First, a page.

When it comes to voting, I am persuaded that our goal should be to make an actual difference in the world, not merely to make a statement concerning our political ideals.  So if there are three candidates — A, B, and C – and if elected, candidate A’s stated policies will result in a 50% increase in evil, candidate B’s policies will result in a 30% increase in evil, and candidate C’s policies will result in a 10% increase in evil – and yet candidate C is a 3rd party candidate who will not be able to secure more than 10% of the popular vote – then we ought to vote for candidate B even if candidate C more closely resembles our political ideals.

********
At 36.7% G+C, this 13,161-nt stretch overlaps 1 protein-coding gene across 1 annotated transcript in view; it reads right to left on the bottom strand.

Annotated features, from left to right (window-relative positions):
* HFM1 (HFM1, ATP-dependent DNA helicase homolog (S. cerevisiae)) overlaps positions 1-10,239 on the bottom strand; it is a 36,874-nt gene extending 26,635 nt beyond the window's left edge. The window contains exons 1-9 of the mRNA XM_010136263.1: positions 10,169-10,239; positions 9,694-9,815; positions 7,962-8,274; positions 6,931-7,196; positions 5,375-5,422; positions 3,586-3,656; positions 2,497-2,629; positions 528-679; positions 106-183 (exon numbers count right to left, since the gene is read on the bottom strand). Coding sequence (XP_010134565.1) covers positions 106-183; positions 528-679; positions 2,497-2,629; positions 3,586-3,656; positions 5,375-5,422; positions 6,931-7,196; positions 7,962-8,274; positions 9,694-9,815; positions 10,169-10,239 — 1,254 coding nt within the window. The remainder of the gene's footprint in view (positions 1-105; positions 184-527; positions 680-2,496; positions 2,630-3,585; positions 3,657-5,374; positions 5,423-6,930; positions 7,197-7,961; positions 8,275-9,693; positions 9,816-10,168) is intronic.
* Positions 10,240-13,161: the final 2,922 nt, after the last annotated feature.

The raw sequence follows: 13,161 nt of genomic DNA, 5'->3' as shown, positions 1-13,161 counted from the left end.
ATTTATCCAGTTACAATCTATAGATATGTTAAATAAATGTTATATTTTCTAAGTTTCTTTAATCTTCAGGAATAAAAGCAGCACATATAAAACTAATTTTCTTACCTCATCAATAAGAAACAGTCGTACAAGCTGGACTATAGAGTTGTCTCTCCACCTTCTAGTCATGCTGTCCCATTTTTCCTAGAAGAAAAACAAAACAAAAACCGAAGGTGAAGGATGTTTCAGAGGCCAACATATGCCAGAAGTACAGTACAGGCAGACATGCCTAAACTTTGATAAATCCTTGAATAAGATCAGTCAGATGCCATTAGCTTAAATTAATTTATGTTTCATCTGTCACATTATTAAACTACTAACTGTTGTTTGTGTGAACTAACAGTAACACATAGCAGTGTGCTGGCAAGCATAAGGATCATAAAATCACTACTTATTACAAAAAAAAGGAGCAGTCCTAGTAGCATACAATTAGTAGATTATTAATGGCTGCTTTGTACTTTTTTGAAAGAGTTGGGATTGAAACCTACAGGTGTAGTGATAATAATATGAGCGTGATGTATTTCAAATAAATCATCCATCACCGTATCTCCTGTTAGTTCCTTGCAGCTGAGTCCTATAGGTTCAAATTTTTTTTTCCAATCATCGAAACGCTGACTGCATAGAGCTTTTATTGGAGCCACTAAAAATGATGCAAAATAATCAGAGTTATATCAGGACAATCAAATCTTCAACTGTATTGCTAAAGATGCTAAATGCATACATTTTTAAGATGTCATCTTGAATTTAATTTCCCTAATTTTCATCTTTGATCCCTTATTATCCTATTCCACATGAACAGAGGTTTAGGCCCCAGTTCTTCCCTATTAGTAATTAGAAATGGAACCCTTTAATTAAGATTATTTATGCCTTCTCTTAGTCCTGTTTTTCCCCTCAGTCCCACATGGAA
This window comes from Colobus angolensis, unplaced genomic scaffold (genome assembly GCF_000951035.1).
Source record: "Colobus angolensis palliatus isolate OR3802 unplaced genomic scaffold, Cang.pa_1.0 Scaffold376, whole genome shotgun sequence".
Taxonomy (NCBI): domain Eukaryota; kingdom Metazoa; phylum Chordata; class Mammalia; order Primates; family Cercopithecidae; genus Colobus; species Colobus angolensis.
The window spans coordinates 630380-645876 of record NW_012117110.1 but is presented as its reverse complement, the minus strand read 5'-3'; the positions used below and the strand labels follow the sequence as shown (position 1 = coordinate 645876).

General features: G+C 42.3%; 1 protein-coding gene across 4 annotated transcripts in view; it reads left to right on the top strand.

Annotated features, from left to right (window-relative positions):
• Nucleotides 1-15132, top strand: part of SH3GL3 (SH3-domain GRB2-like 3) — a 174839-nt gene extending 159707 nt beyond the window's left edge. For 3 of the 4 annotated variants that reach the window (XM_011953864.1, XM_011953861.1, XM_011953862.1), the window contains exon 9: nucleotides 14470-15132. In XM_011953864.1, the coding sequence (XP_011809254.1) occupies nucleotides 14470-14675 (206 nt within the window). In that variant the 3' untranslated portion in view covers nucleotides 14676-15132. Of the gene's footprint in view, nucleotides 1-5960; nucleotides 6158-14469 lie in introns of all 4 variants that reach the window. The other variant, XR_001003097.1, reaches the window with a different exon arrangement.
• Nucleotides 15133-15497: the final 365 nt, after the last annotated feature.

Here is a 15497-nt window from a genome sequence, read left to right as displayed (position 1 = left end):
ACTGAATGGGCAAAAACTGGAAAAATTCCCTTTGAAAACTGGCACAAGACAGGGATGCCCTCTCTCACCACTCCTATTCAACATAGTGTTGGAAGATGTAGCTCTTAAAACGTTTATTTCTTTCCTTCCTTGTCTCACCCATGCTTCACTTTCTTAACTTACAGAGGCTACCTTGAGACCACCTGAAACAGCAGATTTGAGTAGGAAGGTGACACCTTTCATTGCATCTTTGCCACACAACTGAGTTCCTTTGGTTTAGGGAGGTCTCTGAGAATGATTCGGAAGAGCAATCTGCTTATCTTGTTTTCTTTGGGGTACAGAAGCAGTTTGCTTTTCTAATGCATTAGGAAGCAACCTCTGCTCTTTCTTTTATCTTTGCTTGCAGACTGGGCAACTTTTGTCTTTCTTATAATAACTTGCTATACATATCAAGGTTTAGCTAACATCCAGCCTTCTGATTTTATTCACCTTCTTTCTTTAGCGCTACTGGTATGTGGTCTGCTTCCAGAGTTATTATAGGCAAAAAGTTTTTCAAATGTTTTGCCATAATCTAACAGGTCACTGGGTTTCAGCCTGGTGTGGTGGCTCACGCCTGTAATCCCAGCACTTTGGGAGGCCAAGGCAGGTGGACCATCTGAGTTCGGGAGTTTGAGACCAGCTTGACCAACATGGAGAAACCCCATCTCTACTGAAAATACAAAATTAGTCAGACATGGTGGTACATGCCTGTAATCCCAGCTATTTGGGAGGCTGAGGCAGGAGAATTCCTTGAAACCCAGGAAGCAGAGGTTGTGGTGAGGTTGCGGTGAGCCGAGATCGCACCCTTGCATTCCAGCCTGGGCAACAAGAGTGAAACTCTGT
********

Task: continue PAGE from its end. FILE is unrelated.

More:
Why?  Because voting for C will result in more evil.  How?  Since candidate C cannot possibly secure enough votes to win the election, every vote cast for candidate C makes it more unlikely that candidate B will be able to beat candidate A (assuming that the nation’s political makeup is roughly evenly divided, as in our nation), and thus more likely that candidate A will win the election and cause the greatest amount of evil in the world.  In a very real sense, then, a vote for candidate C is an unintentional vote for candidate A, which is a vote for more evil in the world.   If our goal is to act in such a way so as to limit evil to the best of our ability, then we should vote for candidate B.  The time to vote your conscience and make statements concerning your political ideals is in the primaries, not the general election.